Style conflicts

A style conflict occurs when two or more rules are applied to the same HTML element. To resolve conflicts CSS has a complex process. It determines all declarations applied to an element. Then it sorts them according to their origin and priority (You can alter the importance of a specific one with the ! important keyword). It will often order them according to the specifics of the selector of each rule. If after applying these parameters there are still rules that have the same priority level, the last one indicated will be applied.

MCSS presents the same basic concepts as CSS

MCSS is similar to CSS except that it is geared toward developing native mobile applications. Being very dynamic and cost-effective since it allows modifications to be made simultaneously when working with two of the most used mobile operating systems worldwide, iOS and Android. The basic principles used in mobile are basically the same. So any programmer with knowledge of CSS can use MCSS easily.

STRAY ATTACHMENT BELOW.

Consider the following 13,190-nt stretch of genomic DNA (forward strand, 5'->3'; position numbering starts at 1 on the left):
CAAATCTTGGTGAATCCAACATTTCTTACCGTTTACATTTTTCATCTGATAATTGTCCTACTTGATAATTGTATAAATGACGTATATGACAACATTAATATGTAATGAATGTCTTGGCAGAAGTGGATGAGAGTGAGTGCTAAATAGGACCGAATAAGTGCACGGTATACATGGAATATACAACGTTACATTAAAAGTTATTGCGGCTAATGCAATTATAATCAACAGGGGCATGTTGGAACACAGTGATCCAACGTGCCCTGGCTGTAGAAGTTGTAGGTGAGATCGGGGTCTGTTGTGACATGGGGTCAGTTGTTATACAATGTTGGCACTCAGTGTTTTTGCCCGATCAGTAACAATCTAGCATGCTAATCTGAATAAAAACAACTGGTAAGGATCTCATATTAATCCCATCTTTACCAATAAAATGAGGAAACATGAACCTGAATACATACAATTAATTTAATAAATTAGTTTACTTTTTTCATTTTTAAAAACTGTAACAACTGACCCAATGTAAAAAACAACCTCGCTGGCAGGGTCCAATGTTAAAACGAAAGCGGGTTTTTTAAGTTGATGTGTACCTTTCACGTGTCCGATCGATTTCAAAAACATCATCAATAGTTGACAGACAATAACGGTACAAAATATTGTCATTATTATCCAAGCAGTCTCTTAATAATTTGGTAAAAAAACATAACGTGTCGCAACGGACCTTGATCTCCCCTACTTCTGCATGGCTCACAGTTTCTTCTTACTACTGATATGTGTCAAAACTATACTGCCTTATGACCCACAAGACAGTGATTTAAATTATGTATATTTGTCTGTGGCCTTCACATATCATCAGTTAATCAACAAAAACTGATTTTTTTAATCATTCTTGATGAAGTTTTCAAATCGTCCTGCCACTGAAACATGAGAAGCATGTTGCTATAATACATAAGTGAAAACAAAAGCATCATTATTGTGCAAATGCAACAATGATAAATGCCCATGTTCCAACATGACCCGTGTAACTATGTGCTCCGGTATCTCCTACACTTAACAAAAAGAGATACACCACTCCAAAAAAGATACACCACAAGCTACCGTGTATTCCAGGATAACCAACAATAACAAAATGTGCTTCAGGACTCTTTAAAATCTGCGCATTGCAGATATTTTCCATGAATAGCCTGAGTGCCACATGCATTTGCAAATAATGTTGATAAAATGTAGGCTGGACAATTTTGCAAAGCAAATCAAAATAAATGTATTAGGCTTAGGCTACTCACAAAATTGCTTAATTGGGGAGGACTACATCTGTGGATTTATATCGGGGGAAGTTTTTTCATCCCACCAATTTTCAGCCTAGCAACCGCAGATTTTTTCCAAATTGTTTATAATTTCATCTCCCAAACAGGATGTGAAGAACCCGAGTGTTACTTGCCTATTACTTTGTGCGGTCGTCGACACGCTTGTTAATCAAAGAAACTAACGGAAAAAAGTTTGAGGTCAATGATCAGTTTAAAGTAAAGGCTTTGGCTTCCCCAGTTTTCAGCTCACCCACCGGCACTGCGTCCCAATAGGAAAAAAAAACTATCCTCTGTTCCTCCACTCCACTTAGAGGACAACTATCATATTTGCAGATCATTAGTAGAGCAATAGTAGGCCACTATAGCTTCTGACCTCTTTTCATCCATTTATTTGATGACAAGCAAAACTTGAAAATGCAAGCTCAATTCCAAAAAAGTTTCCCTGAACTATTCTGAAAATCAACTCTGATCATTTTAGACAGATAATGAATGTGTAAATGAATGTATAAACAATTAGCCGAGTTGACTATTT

The most noticeable difference between CSS and MCSS is that the selectors do not obey HTML components but mobile technologies, an example of this would be button{}, switch{} or textview{}

Bibliographic references

· Uniwebsity. Retrieved 05/31/2022 from https://uniwebsidad.com/libros/css/capitulo-2/colisiones-de-estilos

· Ciudadano2cero, Berto López Consutado 05/30/2022 from https://www.ciudadano2cero.com/aprender-css-basico-desde-cero/

developer.mozilla Retrieved 05/30/2022 from https://developer.mozilla.org/es/docs/Learn/CSS/Building_blocks/Cascade_and_inheritance